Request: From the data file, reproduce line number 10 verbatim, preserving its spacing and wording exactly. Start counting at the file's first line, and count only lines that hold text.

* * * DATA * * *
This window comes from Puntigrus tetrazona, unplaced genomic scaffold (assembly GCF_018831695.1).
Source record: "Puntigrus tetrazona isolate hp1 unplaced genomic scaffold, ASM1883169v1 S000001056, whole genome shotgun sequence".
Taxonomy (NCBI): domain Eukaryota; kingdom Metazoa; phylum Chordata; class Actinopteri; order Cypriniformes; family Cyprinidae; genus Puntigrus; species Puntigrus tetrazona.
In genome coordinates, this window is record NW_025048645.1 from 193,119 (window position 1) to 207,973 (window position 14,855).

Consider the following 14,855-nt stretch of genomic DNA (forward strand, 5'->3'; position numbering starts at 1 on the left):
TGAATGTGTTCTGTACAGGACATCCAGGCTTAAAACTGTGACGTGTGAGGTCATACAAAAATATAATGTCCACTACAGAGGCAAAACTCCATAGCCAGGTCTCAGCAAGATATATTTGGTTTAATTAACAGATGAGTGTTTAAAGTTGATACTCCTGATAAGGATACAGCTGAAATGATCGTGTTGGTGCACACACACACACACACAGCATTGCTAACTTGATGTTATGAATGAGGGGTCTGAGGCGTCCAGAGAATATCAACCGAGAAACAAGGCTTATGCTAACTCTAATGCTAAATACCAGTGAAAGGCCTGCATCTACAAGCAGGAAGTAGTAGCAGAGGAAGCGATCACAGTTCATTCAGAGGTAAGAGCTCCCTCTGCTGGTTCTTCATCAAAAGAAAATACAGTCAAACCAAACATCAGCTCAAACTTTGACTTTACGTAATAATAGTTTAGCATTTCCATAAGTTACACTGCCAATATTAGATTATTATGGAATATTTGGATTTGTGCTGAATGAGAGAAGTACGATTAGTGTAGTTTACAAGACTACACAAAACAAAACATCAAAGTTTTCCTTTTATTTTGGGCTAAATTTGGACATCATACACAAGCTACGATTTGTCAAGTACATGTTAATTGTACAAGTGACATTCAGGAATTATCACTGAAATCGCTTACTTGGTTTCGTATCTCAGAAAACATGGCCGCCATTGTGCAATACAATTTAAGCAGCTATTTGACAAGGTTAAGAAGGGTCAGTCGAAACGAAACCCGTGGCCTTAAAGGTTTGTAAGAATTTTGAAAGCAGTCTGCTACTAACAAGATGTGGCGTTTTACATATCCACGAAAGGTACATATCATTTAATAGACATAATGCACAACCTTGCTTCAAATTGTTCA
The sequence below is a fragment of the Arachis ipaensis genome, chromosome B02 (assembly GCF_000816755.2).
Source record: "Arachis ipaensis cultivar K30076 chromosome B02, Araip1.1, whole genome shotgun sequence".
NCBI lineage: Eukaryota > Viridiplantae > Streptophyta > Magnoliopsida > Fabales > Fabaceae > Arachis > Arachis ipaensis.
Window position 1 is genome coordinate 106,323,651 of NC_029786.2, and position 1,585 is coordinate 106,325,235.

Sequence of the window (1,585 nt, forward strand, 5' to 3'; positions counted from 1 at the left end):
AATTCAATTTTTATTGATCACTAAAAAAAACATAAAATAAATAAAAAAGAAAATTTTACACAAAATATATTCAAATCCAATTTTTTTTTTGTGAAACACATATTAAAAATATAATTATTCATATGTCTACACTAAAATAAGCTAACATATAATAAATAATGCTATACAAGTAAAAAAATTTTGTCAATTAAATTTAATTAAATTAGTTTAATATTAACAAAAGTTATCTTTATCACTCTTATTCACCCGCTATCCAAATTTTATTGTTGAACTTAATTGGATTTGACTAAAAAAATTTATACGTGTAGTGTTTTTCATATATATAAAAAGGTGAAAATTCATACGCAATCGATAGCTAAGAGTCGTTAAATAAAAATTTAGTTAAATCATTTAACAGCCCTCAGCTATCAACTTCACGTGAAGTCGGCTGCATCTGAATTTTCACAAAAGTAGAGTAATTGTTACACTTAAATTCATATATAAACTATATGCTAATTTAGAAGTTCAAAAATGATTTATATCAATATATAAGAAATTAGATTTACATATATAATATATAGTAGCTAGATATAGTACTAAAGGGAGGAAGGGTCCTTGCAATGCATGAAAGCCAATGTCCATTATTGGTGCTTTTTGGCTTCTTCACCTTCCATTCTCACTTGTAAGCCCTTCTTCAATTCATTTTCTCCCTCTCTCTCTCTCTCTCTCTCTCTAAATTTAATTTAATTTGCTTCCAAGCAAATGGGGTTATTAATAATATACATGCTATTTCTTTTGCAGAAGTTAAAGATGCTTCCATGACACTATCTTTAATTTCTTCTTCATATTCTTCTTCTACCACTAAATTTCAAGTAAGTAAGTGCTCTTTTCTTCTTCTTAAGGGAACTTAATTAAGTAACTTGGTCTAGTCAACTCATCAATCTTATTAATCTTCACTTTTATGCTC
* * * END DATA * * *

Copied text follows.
Window position 1 is genome coordinate 106,323,651 of NC_029786.2, and position 1,585 is coordinate 106,325,235.